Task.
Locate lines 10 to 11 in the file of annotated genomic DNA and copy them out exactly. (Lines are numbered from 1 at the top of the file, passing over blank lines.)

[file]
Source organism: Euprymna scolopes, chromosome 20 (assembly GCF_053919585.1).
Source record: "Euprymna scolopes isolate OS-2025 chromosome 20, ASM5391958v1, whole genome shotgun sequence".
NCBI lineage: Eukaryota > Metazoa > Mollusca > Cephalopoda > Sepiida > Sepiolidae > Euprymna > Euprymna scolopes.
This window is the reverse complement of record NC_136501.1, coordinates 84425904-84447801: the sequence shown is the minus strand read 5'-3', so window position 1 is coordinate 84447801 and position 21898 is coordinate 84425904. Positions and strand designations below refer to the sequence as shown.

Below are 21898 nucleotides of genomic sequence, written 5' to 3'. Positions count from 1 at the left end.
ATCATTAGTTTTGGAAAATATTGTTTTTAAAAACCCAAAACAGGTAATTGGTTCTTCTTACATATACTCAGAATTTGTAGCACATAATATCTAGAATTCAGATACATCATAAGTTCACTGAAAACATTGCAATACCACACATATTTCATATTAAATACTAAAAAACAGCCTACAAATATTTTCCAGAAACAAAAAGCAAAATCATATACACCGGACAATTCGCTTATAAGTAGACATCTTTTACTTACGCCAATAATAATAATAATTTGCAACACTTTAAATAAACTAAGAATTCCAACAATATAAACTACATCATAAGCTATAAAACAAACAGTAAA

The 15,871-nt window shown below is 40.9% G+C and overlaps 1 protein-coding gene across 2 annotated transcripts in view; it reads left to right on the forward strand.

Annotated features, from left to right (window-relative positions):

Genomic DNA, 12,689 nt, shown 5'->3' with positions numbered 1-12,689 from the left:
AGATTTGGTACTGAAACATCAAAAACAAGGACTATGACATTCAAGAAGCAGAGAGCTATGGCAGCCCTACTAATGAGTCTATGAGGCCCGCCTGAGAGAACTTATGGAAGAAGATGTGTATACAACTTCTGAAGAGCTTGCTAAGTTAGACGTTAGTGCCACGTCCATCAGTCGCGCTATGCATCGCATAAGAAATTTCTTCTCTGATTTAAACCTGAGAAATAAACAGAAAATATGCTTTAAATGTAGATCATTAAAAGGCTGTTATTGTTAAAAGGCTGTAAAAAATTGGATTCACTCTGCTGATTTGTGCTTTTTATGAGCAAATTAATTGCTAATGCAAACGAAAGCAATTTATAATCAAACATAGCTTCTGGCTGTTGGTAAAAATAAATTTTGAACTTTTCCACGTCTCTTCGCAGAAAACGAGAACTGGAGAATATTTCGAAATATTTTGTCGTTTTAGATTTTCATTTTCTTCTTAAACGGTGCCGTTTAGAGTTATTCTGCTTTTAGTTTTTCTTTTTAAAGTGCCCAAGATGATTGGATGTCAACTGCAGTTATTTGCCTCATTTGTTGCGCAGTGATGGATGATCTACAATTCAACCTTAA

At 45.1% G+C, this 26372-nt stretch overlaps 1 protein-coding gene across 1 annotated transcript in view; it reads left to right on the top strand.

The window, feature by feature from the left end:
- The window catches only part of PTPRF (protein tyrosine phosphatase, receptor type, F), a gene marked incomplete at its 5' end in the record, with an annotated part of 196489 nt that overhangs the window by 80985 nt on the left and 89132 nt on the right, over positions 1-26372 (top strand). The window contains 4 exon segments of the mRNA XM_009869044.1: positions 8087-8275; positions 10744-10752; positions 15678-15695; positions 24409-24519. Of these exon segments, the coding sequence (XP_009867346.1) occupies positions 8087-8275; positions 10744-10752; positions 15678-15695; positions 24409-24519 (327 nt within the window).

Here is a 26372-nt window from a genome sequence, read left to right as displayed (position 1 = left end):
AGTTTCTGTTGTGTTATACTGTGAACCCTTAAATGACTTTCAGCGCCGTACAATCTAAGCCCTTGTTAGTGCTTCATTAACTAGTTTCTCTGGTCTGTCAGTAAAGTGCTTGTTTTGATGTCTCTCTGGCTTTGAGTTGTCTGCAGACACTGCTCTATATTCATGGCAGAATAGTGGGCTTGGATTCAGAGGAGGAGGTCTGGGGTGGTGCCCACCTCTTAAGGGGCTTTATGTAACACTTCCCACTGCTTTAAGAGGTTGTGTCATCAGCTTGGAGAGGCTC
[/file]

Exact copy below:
AGATTTGGTACTGAAACATCAAAAACAAGGACTATGACATTCAAGAAGCAGAGAGCTATGGCAGCCCTACTAATGAGTCTATGAGGCCCGCCTGAGAGAACTTATGGAAGAAGATGTGTATACAACTTCTGAAGAGCTTGCTAAGTTAGACGTTAGTGCCACGTCCATCAGTCGCGCTATGCATCGCATAAGAAATTTCTTCTCTGATTTAAACCTGAGAAATAAACAGAAAATATGCTTTAAATGTAGATCATTAAAAGGCTGTTATTGTTAAAAGGCTGTAAAAAATTGGATTCACTCTGCTGATTTGTGCTTTTTATGAGCAAATTAATTGCTAATGCAAACGAAAGCAATTTATAATCAAACATAGCTTCTGGCTGTTGGTAAAAATAAATTTTGAACTTTTCCACGTCTCTTCGCAGAAAACGAGAACTGGAGAATATTTCGAAATATTTTGTCGTTTTAGATTTTCATTTTCTTCTTAAACGGTGCCGTTTAGAGTTATTCTGCTTTTAGTTTTTCTTTTTAAAGTGCCCAAGATGATTGGATGTCAACTGCAGTTATTTGCCTCATTTGTTGCGCAGTGATGGATGATCTACAATTCAACCTTAA

At 45.1% G+C, this 26372-nt stretch overlaps 1 protein-coding gene across 1 annotated transcript in view; it reads left to right on the top strand.